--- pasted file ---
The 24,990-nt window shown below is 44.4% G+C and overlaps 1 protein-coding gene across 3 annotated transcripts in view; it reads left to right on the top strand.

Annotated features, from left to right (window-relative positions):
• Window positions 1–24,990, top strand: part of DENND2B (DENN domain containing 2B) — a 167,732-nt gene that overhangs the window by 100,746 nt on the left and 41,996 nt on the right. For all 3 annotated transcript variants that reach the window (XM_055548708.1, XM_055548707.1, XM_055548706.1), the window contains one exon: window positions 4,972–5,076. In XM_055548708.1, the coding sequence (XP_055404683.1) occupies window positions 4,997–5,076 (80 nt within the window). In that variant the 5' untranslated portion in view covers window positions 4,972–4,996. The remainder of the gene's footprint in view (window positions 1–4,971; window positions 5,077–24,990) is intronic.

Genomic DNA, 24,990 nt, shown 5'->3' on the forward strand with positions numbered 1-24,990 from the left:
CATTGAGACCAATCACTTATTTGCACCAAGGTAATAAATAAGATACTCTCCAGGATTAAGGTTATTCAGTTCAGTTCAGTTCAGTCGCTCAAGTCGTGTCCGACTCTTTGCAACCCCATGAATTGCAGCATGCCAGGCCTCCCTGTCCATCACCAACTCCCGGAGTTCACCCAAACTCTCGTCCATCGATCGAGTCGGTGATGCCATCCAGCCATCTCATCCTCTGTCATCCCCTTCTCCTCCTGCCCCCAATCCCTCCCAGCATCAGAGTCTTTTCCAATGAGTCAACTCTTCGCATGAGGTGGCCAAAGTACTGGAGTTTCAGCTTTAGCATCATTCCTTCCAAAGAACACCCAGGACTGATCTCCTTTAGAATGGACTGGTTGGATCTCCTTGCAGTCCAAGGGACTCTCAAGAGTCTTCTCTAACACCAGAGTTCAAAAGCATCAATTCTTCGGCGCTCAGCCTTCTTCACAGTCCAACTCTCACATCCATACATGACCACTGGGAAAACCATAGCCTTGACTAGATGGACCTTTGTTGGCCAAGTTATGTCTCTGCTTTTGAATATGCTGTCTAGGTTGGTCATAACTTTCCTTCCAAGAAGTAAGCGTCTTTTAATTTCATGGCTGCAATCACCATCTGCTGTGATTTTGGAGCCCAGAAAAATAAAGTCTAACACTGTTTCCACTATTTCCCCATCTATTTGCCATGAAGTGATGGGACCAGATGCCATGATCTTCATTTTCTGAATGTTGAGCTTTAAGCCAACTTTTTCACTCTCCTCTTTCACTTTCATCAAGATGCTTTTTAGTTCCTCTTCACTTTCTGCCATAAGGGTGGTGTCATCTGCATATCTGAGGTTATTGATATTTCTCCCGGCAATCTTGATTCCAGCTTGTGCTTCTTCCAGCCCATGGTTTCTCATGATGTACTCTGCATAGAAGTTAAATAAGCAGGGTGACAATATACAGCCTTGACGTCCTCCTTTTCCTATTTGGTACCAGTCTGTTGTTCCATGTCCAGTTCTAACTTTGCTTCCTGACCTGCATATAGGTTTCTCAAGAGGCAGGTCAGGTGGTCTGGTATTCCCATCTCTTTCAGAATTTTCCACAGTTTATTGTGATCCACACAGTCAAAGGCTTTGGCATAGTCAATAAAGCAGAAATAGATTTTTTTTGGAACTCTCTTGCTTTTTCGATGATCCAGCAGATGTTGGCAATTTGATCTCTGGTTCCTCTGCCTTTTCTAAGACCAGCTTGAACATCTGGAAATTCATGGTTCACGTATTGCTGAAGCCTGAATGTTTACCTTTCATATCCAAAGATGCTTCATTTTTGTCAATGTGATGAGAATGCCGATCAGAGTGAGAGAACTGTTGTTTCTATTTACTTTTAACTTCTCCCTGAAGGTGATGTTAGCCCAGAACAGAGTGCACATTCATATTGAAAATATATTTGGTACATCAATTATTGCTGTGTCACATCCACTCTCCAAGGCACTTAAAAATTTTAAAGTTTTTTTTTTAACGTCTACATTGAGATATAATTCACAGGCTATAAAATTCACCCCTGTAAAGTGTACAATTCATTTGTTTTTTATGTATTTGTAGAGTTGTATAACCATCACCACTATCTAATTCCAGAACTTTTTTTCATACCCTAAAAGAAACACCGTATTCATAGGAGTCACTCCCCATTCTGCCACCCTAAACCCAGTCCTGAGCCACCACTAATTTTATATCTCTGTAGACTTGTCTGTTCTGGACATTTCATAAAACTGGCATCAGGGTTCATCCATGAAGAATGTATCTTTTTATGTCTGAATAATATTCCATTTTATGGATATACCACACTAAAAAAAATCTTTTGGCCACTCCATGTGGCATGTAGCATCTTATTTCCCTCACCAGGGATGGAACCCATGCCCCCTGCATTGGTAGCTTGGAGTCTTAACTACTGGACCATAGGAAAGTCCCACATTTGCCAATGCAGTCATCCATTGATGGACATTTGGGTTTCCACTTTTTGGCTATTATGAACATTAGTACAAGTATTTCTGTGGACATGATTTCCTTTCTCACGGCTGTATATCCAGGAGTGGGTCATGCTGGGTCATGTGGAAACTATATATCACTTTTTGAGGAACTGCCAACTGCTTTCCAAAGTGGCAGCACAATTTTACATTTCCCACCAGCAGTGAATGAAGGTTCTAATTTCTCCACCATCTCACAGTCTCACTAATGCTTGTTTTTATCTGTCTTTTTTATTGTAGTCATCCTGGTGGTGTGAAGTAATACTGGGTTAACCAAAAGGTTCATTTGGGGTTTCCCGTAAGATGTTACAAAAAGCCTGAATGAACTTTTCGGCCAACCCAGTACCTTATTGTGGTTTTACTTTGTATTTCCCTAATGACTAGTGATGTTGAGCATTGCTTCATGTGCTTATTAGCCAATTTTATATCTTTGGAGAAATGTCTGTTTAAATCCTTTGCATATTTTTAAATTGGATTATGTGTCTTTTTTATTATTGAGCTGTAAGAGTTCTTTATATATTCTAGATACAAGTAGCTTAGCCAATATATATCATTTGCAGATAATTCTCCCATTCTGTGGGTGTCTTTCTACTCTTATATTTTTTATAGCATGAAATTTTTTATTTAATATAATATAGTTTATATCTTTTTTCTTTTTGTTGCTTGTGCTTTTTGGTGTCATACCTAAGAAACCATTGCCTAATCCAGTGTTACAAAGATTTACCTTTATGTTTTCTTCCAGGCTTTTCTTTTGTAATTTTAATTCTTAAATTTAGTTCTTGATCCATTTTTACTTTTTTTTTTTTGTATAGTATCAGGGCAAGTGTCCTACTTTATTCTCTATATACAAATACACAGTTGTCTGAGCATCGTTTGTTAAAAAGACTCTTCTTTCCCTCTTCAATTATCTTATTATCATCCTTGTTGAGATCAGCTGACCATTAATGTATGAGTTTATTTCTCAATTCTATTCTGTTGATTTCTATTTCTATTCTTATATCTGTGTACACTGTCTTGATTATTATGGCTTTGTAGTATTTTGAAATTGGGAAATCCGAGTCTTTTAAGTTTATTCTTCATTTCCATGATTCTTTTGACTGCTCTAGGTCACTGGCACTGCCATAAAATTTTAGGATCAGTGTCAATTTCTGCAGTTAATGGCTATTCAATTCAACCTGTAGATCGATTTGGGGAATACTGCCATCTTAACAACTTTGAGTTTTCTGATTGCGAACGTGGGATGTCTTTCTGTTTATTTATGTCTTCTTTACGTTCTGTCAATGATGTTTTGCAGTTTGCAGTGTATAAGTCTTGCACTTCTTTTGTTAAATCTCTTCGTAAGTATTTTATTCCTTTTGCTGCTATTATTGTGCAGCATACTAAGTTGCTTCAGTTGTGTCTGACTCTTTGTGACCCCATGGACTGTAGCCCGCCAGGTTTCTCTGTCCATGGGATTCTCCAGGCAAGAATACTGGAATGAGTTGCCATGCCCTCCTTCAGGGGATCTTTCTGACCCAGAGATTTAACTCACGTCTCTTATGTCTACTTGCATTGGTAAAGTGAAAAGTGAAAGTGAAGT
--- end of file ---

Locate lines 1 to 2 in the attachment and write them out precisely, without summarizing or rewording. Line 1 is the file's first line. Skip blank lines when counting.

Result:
The 24,990-nt window shown below is 44.4% G+C and overlaps 1 protein-coding gene across 3 annotated transcripts in view; it reads left to right on the top strand.

Annotated features, from left to right (window-relative positions):